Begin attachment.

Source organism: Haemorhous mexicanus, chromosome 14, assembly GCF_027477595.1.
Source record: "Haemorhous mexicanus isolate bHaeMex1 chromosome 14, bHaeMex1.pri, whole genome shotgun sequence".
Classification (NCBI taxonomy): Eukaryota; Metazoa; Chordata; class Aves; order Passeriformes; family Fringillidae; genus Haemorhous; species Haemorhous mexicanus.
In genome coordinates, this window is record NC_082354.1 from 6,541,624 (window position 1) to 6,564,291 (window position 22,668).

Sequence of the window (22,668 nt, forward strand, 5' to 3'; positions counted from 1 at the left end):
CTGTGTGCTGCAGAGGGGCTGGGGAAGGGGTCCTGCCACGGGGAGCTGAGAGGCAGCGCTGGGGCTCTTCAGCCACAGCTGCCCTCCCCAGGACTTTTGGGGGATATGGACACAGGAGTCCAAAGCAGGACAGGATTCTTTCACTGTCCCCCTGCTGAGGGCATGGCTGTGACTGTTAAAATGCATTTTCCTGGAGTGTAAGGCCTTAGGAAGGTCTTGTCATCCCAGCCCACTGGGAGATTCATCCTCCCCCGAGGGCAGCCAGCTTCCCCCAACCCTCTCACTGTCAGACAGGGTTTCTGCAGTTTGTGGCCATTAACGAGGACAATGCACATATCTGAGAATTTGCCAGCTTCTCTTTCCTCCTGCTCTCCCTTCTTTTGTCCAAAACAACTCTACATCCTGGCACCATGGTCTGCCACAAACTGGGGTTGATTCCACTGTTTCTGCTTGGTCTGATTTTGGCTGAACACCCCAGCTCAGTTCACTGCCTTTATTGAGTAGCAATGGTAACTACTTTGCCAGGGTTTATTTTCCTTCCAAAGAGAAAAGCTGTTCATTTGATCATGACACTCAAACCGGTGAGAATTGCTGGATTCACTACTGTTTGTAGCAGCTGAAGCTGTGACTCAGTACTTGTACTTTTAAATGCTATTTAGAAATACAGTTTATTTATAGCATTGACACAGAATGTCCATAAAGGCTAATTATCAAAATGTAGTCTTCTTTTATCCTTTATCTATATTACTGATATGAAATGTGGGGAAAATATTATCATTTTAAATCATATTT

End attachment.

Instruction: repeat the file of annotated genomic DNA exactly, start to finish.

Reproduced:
Source organism: Haemorhous mexicanus, chromosome 14, assembly GCF_027477595.1.
Source record: "Haemorhous mexicanus isolate bHaeMex1 chromosome 14, bHaeMex1.pri, whole genome shotgun sequence".
Classification (NCBI taxonomy): Eukaryota; Metazoa; Chordata; class Aves; order Passeriformes; family Fringillidae; genus Haemorhous; species Haemorhous mexicanus.
In genome coordinates, this window is record NC_082354.1 from 6,541,624 (window position 1) to 6,564,291 (window position 22,668).

Sequence of the window (22,668 nt, forward strand, 5' to 3'; positions counted from 1 at the left end):
CTGTGTGCTGCAGAGGGGCTGGGGAAGGGGTCCTGCCACGGGGAGCTGAGAGGCAGCGCTGGGGCTCTTCAGCCACAGCTGCCCTCCCCAGGACTTTTGGGGGATATGGACACAGGAGTCCAAAGCAGGACAGGATTCTTTCACTGTCCCCCTGCTGAGGGCATGGCTGTGACTGTTAAAATGCATTTTCCTGGAGTGTAAGGCCTTAGGAAGGTCTTGTCATCCCAGCCCACTGGGAGATTCATCCTCCCCCGAGGGCAGCCAGCTTCCCCCAACCCTCTCACTGTCAGACAGGGTTTCTGCAGTTTGTGGCCATTAACGAGGACAATGCACATATCTGAGAATTTGCCAGCTTCTCTTTCCTCCTGCTCTCCCTTCTTTTGTCCAAAACAACTCTACATCCTGGCACCATGGTCTGCCACAAACTGGGGTTGATTCCACTGTTTCTGCTTGGTCTGATTTTGGCTGAACACCCCAGCTCAGTTCACTGCCTTTATTGAGTAGCAATGGTAACTACTTTGCCAGGGTTTATTTTCCTTCCAAAGAGAAAAGCTGTTCATTTGATCATGACACTCAAACCGGTGAGAATTGCTGGATTCACTACTGTTTGTAGCAGCTGAAGCTGTGACTCAGTACTTGTACTTTTAAATGCTATTTAGAAATACAGTTTATTTATAGCATTGACACAGAATGTCCATAAAGGCTAATTATCAAAATGTAGTCTTCTTTTATCCTTTATCTATATTACTGATATGAAATGTGGGGAAAATATTATCATTTTAAATCATATTT